2. Everyone has to get results: As cited in the blogs prior to this, if your members donít get results they walk away. In the past, we didnít care because we could always replace them. Today, we do care, because we finally learned that we can no longer replace them as easily as we once did. The question to ask yourself is: "Does the highest percentage possible of the members in my club work with a coach of some kind during their visits, such as a trainer or group exercise person?Ē If the answer is no, you will have a retention issue and you will have a hard time replacing those lost members who fail. We have all kinds of lame excuses as to why people leave, but it is really our fault. People sign up to get results, fail, and then leave. It is simple; we didnít do our job and we lost money because of it.

3. We have to convert 65% of all leads through the door into memberships: The national average is still below 40%. We get enough leads in most clubs but canít convert. There are a number of reasons, but the main culprits are: too much pressure on the first visit, no follow up, no ability to train the guests during the first visits, dependency on circuit training as our primary training system and sales people who have no training experience. There is too much competition to survive if you are only achieving 40% or less. Everyone bitches and moans about marketing, but in essence it is almost always a sales issue that is taking them down because you canít convert the leads you do have.

4. Retention is service and service is retention: I have been asking for years in the workshops about how much training owners do with their staff on a weekly basis. The question always generates sheepish grins, a few shrugs and some quiet laughs. The reality is that most donít train their front line people more than an hour a week. And we wonder why we lose so many members. Is there anything more important than training your staff to deliver good customer service? Is there anything more important than learning to keep the members you already have fought far in the system? Retention is not about the amount of equipment you own, the number of treads, the number of classes or the hours of the club. Retention is about the relationship between your members and the people who work in your club. Canít find the time to train your people? Youíll have a lot of time when you lose your club.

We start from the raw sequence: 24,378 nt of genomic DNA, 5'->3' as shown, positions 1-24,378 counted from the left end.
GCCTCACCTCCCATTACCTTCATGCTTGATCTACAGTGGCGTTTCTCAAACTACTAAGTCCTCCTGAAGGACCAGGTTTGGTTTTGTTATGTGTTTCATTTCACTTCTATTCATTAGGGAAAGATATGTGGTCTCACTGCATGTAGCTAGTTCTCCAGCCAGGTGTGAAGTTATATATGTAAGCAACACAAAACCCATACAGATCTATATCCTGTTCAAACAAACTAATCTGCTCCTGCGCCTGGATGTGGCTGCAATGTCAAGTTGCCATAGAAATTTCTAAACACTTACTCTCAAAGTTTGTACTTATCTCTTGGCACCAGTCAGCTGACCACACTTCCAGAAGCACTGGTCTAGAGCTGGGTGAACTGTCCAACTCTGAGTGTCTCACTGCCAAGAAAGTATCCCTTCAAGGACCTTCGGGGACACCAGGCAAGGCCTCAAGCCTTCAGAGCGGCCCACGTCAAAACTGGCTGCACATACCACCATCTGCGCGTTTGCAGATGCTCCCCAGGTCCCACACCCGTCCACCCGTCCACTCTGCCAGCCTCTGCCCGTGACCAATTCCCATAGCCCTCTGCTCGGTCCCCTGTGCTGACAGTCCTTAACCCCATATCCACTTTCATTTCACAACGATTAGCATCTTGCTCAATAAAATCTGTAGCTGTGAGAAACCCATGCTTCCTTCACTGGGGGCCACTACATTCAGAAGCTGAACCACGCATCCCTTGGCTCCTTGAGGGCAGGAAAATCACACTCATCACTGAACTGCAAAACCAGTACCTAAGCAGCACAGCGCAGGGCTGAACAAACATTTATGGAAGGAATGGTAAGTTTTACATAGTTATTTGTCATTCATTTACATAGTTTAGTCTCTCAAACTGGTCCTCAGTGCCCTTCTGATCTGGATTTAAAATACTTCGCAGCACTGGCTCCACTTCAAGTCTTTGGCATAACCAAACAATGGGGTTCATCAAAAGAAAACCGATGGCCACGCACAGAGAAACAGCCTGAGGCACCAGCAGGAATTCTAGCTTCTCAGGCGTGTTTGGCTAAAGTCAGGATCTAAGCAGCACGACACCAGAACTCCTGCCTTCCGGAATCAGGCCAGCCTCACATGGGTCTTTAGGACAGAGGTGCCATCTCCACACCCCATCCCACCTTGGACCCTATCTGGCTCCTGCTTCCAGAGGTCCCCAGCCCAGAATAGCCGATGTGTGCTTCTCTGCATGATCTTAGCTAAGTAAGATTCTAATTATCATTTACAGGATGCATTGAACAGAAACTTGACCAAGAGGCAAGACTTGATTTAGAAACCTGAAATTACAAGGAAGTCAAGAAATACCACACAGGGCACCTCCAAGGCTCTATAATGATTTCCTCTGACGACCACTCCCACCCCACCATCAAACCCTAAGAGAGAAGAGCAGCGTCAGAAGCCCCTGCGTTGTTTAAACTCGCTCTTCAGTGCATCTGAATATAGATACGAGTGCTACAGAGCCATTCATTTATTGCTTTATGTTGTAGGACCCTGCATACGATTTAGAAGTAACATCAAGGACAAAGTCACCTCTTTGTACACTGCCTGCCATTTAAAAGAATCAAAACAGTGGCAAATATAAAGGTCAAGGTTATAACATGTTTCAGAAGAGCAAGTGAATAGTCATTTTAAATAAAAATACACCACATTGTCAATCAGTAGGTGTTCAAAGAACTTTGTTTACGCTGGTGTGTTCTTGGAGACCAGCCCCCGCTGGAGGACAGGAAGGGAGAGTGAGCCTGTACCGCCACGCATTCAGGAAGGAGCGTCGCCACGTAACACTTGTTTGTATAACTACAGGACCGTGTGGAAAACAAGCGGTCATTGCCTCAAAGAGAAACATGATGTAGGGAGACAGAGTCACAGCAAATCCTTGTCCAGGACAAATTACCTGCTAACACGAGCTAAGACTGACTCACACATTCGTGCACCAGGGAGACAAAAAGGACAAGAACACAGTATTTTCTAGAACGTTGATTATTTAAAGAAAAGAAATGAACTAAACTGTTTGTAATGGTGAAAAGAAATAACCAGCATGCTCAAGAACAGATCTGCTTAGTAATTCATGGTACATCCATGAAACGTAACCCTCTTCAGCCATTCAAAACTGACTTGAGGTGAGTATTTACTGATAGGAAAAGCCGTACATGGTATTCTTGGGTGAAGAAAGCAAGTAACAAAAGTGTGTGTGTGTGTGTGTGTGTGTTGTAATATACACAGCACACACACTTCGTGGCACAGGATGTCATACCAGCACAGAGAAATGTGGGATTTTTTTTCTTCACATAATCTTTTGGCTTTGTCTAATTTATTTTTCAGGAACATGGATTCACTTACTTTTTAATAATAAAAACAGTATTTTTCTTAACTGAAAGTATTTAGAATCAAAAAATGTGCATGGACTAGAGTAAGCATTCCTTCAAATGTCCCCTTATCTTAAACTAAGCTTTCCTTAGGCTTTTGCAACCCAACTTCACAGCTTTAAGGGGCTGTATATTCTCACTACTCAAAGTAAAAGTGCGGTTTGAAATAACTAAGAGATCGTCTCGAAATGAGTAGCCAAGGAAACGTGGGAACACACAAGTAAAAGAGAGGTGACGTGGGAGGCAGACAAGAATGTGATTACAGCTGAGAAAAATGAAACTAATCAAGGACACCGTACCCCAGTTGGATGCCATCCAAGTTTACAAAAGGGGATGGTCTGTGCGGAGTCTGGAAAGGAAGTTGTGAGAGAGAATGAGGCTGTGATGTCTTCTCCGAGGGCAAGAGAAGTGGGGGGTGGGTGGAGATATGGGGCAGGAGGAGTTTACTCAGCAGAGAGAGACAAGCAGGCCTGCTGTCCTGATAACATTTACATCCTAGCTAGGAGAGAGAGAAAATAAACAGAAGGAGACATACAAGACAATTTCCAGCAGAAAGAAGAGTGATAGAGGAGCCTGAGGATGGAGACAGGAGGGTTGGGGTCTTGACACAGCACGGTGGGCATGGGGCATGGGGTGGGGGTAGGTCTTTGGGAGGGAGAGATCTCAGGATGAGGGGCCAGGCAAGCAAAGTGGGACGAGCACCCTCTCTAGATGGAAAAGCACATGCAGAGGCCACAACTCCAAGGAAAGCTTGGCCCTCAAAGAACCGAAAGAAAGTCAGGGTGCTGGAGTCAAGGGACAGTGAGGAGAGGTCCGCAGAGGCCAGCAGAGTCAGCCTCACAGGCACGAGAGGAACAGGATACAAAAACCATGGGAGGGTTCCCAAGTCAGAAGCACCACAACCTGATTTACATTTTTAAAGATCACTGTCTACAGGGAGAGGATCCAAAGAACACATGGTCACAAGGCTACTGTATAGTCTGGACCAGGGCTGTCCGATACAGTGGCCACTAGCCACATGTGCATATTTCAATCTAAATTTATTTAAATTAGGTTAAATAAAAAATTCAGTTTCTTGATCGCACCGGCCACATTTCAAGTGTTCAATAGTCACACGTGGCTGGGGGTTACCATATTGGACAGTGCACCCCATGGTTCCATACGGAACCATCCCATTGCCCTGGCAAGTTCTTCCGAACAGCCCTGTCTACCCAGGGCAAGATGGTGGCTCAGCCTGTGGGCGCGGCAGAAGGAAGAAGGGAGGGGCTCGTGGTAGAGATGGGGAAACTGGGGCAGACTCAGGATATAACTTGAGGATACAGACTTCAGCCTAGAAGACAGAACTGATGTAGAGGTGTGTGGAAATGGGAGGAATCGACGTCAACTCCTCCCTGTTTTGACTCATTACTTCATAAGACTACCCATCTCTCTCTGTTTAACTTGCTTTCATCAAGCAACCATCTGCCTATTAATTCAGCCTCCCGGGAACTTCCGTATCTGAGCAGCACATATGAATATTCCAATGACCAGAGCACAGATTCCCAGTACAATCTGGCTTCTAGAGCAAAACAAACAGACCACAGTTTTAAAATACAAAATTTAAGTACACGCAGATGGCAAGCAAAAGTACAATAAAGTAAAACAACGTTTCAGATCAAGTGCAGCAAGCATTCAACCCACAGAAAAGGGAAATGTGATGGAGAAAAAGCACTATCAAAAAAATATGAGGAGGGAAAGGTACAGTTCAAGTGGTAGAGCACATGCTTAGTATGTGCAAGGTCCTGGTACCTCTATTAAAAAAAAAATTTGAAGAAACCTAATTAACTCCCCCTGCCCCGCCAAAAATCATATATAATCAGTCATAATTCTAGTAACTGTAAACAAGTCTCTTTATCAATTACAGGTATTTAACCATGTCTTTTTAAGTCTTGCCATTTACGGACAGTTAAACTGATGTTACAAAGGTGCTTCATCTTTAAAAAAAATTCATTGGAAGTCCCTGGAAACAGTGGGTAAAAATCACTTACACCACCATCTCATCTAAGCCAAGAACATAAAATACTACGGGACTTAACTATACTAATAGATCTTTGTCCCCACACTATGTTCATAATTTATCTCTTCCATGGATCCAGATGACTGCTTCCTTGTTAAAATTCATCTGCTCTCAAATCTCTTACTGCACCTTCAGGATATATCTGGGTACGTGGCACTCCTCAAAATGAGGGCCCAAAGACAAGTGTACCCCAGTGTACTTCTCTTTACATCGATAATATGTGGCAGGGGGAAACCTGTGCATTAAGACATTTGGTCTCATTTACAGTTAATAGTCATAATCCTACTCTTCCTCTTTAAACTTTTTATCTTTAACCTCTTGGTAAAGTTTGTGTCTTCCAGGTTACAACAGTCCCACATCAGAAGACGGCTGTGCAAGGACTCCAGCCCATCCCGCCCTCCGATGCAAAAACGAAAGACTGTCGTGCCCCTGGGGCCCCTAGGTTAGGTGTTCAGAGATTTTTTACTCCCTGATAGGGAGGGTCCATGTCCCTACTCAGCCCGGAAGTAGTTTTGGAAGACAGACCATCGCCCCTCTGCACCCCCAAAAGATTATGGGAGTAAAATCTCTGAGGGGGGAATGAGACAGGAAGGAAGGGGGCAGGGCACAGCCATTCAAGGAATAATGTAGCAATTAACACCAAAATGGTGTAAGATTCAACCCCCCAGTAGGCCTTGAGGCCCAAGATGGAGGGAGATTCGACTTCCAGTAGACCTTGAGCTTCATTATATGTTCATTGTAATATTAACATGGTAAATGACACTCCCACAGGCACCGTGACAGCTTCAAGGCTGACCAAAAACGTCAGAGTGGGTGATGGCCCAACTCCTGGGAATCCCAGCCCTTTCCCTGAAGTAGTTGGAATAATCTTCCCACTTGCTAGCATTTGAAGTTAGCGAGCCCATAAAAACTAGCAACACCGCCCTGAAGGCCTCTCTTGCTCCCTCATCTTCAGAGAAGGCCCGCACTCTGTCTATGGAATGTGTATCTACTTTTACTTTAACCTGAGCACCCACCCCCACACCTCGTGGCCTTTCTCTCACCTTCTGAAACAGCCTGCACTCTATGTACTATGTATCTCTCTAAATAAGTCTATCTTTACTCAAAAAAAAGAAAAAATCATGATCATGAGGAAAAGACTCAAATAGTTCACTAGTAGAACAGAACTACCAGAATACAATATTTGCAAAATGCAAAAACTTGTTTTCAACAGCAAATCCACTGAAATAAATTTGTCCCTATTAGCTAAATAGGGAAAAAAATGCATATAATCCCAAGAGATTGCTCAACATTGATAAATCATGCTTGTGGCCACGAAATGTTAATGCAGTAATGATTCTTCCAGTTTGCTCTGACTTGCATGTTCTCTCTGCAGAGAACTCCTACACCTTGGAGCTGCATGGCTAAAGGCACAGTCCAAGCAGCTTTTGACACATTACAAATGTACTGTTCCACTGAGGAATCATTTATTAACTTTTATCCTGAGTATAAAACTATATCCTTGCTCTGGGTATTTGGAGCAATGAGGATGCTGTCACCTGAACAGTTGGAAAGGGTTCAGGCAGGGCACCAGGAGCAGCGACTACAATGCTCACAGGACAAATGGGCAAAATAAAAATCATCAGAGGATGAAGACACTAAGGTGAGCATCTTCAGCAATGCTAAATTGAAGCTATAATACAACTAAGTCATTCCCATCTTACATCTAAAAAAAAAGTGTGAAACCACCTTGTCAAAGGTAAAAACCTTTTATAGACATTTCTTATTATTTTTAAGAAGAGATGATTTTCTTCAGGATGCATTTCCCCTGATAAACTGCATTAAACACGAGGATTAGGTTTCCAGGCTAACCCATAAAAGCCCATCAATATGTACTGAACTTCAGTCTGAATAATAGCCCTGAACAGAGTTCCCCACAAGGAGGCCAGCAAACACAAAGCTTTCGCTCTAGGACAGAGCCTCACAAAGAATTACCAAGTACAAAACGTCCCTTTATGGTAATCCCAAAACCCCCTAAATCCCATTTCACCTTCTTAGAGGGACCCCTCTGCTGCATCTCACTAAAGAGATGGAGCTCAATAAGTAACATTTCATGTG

5. You have to let go and move on: I saw an honest to God mullet head at the airport last week. The guy was in his 40ís and had a giant mullet haircut right out of a 1980ís Patrick Swayze movie and it honestly scared the hell out of me. There are many owners still living in the mullet head days and their clubs reflect that era. What we did in the 90ís does not work anymore and it is time for everyone to move on. This is the era of retention, getting the member the ultimate results and functional training and it is the end of circuit training, crammed clubs and body builders. Keeping it simple means that your club has to reflect what the member wants to buy, which is easy to recognize if you have ever picked up a Menís Health or been to an advanced training workshop.

All of these ideas rest on the concept of working your ass off. Businesses are like four-year-old kids; if you donít watch them all the time they will pee in your sock drawer. If you want to make money, keep it simple and remember the Will Smith interview. You may have a better location, be smarter, have more money but I am willing to die before I will let anyone out work me in this business.